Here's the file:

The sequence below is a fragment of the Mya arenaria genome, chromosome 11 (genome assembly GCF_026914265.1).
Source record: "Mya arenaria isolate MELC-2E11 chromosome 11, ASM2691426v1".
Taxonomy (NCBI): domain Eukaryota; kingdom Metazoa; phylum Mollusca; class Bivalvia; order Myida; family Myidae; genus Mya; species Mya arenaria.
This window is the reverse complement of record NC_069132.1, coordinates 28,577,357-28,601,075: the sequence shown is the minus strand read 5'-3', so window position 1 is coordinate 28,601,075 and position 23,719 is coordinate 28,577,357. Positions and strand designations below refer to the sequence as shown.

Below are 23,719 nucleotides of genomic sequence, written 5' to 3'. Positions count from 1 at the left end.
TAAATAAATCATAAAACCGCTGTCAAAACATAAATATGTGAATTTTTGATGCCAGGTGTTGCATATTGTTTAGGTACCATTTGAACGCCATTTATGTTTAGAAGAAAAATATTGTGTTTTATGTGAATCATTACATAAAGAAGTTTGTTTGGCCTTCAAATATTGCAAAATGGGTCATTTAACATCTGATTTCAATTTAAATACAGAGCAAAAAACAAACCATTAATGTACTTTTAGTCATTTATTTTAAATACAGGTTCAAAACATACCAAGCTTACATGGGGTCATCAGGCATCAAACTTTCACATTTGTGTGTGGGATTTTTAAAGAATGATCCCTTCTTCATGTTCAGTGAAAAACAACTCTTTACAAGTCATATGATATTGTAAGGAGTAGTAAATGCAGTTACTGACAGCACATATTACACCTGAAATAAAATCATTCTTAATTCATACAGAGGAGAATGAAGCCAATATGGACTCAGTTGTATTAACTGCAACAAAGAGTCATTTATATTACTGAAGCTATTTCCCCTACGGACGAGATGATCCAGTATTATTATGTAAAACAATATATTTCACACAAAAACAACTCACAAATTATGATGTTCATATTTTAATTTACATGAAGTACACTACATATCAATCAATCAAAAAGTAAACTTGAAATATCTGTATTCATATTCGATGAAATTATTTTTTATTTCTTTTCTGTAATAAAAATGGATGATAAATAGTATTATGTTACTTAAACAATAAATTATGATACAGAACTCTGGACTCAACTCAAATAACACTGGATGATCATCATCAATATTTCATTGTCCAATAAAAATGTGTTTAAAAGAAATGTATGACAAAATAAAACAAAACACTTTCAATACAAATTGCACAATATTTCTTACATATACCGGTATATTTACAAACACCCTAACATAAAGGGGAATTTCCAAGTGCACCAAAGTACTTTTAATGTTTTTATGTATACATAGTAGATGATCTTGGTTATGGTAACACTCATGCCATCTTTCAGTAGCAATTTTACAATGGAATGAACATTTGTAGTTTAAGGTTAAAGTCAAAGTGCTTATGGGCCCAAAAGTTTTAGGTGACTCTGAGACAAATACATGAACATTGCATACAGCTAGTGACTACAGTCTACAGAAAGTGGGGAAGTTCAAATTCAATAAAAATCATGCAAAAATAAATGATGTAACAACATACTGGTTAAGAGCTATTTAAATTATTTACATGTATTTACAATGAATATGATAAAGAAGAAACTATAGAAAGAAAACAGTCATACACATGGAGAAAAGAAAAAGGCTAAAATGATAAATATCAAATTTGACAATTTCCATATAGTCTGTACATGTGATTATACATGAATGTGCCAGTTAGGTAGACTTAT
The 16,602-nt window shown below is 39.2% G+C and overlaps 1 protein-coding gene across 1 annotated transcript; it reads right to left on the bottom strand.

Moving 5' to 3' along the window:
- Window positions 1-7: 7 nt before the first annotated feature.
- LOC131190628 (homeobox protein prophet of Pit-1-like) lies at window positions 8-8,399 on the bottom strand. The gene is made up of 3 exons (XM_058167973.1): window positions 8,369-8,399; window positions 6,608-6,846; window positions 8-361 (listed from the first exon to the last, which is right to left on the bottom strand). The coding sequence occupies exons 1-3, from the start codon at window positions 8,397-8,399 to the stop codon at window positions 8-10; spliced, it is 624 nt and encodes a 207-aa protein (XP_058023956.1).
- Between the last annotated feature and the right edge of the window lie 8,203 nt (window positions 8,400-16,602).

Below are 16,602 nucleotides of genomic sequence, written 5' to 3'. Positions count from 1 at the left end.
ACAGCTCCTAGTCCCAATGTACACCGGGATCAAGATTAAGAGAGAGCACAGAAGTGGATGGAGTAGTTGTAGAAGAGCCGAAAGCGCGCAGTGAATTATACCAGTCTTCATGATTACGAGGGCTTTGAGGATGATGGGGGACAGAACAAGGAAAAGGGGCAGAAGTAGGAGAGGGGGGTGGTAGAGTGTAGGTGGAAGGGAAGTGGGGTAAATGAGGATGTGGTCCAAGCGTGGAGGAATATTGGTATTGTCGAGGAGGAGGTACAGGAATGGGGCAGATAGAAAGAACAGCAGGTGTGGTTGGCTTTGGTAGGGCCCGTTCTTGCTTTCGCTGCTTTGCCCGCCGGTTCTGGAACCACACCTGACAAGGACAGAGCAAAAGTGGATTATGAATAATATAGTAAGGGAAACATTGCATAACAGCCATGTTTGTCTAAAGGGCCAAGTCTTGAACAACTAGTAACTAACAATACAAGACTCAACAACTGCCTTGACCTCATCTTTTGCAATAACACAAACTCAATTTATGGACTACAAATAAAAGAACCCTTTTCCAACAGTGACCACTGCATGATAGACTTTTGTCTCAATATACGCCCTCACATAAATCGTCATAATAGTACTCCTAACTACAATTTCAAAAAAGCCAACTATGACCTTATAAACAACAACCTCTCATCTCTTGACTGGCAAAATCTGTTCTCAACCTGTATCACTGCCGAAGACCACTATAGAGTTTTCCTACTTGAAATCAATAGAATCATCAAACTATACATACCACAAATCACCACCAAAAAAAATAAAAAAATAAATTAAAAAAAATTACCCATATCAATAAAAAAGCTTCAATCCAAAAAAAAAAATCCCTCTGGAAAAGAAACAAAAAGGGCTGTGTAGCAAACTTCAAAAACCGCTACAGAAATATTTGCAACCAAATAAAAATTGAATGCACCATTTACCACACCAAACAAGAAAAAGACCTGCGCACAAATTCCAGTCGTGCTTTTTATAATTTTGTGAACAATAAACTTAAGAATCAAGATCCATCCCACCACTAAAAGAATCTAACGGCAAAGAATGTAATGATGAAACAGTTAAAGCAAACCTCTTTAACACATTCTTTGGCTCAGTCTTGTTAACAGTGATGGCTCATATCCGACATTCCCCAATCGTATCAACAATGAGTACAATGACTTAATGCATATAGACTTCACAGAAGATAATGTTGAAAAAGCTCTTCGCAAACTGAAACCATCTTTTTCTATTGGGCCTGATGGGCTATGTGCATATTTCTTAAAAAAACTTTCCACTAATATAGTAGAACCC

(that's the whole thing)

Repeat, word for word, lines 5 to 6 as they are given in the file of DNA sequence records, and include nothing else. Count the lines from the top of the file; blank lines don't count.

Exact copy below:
Below are 23,719 nucleotides of genomic sequence, written 5' to 3'. Positions count from 1 at the left end.
TAAATAAATCATAAAACCGCTGTCAAAACATAAATATGTGAATTTTTGATGCCAGGTGTTGCATATTGTTTAGGTACCATTTGAACGCCATTTATGTTTAGAAGAAAAATATTGTGTTTTATGTGAATCATTACATAAAGAAGTTTGTTTGGCCTTCAAATATTGCAAAATGGGTCATTTAACATCTGATTTCAATTTAAATACAGAGCAAAAAACAAACCATTAATGTACTTTTAGTCATTTATTTTAAATACAGGTTCAAAACATACCAAGCTTACATGGGGTCATCAGGCATCAAACTTTCACATTTGTGTGTGGGATTTTTAAAGAATGATCCCTTCTTCATGTTCAGTGAAAAACAACTCTTTACAAGTCATATGATATTGTAAGGAGTAGTAAATGCAGTTACTGACAGCACATATTACACCTGAAATAAAATCATTCTTAATTCATACAGAGGAGAATGAAGCCAATATGGACTCAGTTGTATTAACTGCAACAAAGAGTCATTTATATTACTGAAGCTATTTCCCCTACGGACGAGATGATCCAGTATTATTATGTAAAACAATATATTTCACACAAAAACAACTCACAAATTATGATGTTCATATTTTAATTTACATGAAGTACACTACATATCAATCAATCAAAAAGTAAACTTGAAATATCTGTATTCATATTCGATGAAATTATTTTTTATTTCTTTTCTGTAATAAAAATGGATGATAAATAGTATTATGTTACTTAAACAATAAATTATGATACAGAACTCTGGACTCAACTCAAATAACACTGGATGATCATCATCAATATTTCATTGTCCAATAAAAATGTGTTTAAAAGAAATGTATGACAAAATAAAACAAAACACTTTCAATACAAATTGCACAATATTTCTTACATATACCGGTATATTTACAAACACCCTAACATAAAGGGGAATTTCCAAGTGCACCAAAGTACTTTTAATGTTTTTATGTATACATAGTAGATGATCTTGGTTATGGTAACACTCATGCCATCTTTCAGTAGCAATTTTACAATGGAATGAACATTTGTAGTTTAAGGTTAAAGTCAAAGTGCTTATGGGCCCAAAAGTTTTAGGTGACTCTGAGACAAATACATGAACATTGCATACAGCTAGTGACTACAGTCTACAGAAAGTGGGGAAGTTCAAATTCAATAAAAATCATGCAAAAATAAATGATGTAACAACATACTGGTTAAGAGCTATTTAAATTATTTACATGTATTTACAATGAATATGATAAAGAAGAAACTATAGAAAGAAAACAGTCATACACATGGAGAAAAGAAAAAGGCTAAAATGATAAATATCAAATTTGACAATTTCCATATAGTCTGTACATGTGATTATACATGAATGTGCCAGTTAGGTAGACTTAT